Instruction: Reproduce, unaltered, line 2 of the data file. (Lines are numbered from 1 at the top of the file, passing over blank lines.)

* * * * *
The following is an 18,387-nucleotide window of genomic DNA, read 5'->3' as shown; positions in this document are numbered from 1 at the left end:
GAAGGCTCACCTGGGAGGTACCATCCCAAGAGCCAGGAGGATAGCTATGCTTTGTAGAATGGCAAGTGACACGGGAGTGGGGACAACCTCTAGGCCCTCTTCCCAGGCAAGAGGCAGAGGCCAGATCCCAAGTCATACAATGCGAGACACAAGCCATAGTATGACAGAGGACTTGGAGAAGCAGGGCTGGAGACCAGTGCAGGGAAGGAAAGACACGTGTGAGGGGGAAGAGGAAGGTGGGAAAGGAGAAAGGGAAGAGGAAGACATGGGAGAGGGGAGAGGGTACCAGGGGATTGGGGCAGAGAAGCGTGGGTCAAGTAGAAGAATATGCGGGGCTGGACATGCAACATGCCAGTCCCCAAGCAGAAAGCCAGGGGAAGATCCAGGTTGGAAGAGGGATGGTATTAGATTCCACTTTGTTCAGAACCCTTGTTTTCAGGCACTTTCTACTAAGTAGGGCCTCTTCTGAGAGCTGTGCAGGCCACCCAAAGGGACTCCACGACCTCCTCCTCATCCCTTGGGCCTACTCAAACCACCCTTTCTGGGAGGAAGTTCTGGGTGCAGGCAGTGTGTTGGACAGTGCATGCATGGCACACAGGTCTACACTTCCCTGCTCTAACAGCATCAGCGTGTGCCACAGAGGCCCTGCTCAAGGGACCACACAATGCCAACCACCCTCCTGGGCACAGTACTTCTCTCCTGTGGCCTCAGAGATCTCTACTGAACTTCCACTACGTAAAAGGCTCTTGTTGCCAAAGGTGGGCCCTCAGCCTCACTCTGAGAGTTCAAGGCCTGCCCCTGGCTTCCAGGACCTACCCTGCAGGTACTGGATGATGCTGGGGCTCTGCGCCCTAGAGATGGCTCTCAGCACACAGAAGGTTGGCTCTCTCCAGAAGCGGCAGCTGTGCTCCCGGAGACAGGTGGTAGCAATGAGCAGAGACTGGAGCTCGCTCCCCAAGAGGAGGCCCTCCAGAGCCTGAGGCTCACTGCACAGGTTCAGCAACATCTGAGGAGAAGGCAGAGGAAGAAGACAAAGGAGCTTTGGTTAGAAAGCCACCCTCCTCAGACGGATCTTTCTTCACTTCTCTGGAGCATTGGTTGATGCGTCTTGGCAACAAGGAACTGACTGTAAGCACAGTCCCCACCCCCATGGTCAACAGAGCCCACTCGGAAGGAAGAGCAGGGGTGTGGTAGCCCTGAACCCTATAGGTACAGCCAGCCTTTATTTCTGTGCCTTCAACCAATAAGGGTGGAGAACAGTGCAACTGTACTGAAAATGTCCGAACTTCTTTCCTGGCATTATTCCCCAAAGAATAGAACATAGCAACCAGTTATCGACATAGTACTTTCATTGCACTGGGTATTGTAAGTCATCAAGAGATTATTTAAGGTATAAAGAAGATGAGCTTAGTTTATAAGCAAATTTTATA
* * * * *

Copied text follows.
GAAGGCTCACCTGGGAGGTACCATCCCAAGAGCCAGGAGGATAGCTATGCTTTGTAGAATGGCAAGTGACACGGGAGTGGGGACAACCTCTAGGCCCTCTTCCCAGGCAAGAGGCAGAGGCCAGATCCCAAGTCATACAATGCGAGACACAAGCCATAGTATGACAGAGGACTTGGAGAAGCAGGGCTGGAGACCAGTGCAGGGAAGGAAAGACACGTGTGAGGGGGAAGAGGAAGGTGGGAAAGGAGAAAGGGAAGAGGAAGACATGGGAGAGGGGAGAGGGTACCAGGGGATTGGGGCAGAGAAGCGTGGGTCAAGTAGAAGAATATGCGGGGCTGGACATGCAACATGCCAGTCCCCAAGCAGAAAGCCAGGGGAAGATCCAGGTTGGAAGAGGGATGGTATTAGATTCCACTTTGTTCAGAACCCTTGTTTTCAGGCACTTTCTACTAAGTAGGGCCTCTTCTGAGAGCTGTGCAGGCCACCCAAAGGGACTCCACGACCTCCTCCTCATCCCTTGGGCCTACTCAAACCACCCTTTCTGGGAGGAAGTTCTGGGTGCAGGCAGTGTGTTGGACAGTGCATGCATGGCACACAGGTCTACACTTCCCTGCTCTAACAGCATCAGCGTGTGCCACAGAGGCCCTGCTCAAGGGACCACACAATGCCAACCACCCTCCTGGGCACAGTACTTCTCTCCTGTGGCCTCAGAGATCTCTACTGAACTTCCACTACGTAAAAGGCTCTTGTTGCCAAAGGTGGGCCCTCAGCCTCACTCTGAGAGTTCAAGGCCTGCCCCTGGCTTCCAGGACCTACCCTGCAGGTACTGGATGATGCTGGGGCTCTGCGCCCTAGAGATGGCTCTCAGCACACAGAAGGTTGGCTCTCTCCAGAAGCGGCAGCTGTGCTCCCGGAGACAGGTGGTAGCAATGAGCAGAGACTGGAGCTCGCTCCCCAAGAGGAGGCCCTCCAGAGCCTGAGGCTCACTGCACAGGTTCAGCAACATCTGAGGAGAAGGCAGAGGAAGAAGACAAAGGAGCTTTGGTTAGAAAGCCACCCTCCTCAGACGGATCTTTCTTCACTTCTCTGGAGCATTGGTTGATGCGTCTTGGCAACAAGGAACTGACTGTAAGCACAGTCCCCACCCCCATGGTCAACAGAGCCCACTCGGAAGGAAGAGCAGGGGTGTGGTAGCCCTGAACCCTATAGGTACAGCCAGCCTTTATTTCTGTGCCTTCAACCAATAAGGGTGGAGAACAGTGCAACTGTACTGAAAATGTCCGAACTTCTTTCCTGGCATTATTCCCCAAAGAATAGAACATAGCAACCAGTTATCGACATAGTACTTTCATTGCACTGGGTATTGTAAGTCATCAAGAGATTATTTAAGGTATAAAGAAGATGAGCTTAGTTTATAAGCAAATTTTATA